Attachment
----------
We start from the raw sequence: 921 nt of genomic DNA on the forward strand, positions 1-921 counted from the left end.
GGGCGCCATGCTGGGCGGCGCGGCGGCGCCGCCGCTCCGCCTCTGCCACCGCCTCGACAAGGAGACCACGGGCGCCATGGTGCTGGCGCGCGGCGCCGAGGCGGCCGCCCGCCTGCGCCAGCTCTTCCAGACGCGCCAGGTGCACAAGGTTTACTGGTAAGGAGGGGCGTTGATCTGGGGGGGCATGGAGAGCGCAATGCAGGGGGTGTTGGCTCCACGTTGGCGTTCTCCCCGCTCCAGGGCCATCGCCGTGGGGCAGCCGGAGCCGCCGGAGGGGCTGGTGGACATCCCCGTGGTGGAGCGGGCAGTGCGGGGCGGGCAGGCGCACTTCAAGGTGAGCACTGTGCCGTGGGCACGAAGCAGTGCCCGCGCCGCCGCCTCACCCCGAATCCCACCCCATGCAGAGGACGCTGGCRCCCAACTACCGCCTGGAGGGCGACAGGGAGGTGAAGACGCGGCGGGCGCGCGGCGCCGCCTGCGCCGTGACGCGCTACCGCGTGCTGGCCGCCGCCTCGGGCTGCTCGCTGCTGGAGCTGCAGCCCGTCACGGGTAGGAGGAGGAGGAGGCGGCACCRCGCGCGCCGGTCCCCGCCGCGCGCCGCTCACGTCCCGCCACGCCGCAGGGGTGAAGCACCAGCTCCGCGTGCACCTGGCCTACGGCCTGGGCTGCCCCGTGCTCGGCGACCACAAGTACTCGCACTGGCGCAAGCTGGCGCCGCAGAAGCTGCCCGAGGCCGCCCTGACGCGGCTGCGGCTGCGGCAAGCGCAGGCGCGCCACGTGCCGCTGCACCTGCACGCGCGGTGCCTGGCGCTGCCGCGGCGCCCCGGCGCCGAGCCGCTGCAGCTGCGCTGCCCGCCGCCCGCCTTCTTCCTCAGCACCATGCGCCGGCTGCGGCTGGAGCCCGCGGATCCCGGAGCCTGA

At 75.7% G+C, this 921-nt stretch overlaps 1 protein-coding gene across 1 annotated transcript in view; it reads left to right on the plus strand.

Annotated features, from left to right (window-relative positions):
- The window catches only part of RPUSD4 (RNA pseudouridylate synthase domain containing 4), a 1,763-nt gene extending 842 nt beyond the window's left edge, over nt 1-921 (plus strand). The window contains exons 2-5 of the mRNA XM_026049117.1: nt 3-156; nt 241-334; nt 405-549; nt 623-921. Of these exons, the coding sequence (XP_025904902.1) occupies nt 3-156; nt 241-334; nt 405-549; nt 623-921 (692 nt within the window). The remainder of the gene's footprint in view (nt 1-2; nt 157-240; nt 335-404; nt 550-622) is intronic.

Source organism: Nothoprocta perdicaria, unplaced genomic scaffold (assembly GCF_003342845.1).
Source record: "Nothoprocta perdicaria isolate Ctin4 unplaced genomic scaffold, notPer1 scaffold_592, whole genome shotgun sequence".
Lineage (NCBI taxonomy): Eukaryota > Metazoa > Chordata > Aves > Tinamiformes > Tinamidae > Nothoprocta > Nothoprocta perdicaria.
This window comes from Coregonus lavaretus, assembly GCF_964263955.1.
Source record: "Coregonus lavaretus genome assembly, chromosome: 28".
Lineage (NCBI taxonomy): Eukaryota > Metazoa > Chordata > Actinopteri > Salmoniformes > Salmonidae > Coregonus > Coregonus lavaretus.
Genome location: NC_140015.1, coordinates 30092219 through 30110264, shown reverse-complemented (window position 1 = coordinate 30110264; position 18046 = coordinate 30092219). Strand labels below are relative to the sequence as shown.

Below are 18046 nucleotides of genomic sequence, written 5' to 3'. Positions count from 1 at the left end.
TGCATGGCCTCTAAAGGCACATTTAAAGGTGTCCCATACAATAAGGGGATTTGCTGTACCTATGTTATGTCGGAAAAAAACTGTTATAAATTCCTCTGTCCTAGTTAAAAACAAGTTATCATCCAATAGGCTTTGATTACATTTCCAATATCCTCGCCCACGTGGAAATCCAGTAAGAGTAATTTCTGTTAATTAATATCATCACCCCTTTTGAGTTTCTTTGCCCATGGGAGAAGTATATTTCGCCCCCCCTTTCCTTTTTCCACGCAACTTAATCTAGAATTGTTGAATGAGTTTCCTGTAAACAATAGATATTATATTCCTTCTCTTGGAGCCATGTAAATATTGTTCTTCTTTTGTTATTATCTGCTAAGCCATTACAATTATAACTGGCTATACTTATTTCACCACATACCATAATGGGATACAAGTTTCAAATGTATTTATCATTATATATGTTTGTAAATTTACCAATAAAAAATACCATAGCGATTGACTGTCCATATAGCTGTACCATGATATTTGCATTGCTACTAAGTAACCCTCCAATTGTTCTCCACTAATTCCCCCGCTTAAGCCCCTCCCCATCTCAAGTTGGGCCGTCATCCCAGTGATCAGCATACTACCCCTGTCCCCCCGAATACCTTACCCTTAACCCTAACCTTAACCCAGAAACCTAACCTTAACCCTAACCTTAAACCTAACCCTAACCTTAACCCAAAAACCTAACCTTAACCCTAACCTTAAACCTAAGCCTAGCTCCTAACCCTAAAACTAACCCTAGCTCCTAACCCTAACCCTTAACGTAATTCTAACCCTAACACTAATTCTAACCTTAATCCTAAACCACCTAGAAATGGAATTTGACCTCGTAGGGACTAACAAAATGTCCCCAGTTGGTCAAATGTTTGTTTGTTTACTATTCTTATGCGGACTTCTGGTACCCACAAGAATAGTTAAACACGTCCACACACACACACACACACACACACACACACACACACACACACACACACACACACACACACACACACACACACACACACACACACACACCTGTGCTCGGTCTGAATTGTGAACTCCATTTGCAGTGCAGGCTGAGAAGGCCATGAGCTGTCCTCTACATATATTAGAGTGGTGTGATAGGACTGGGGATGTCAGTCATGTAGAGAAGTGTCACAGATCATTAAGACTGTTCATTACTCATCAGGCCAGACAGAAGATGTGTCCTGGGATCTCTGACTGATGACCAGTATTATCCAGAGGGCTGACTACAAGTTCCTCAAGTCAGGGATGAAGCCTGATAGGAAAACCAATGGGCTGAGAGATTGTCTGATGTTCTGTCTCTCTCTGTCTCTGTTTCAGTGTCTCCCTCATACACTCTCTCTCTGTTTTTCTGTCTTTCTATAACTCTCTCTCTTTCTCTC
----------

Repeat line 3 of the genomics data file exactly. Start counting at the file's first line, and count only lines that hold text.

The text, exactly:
At 75.7% G+C, this 921-nt stretch overlaps 1 protein-coding gene across 1 annotated transcript in view; it reads left to right on the plus strand.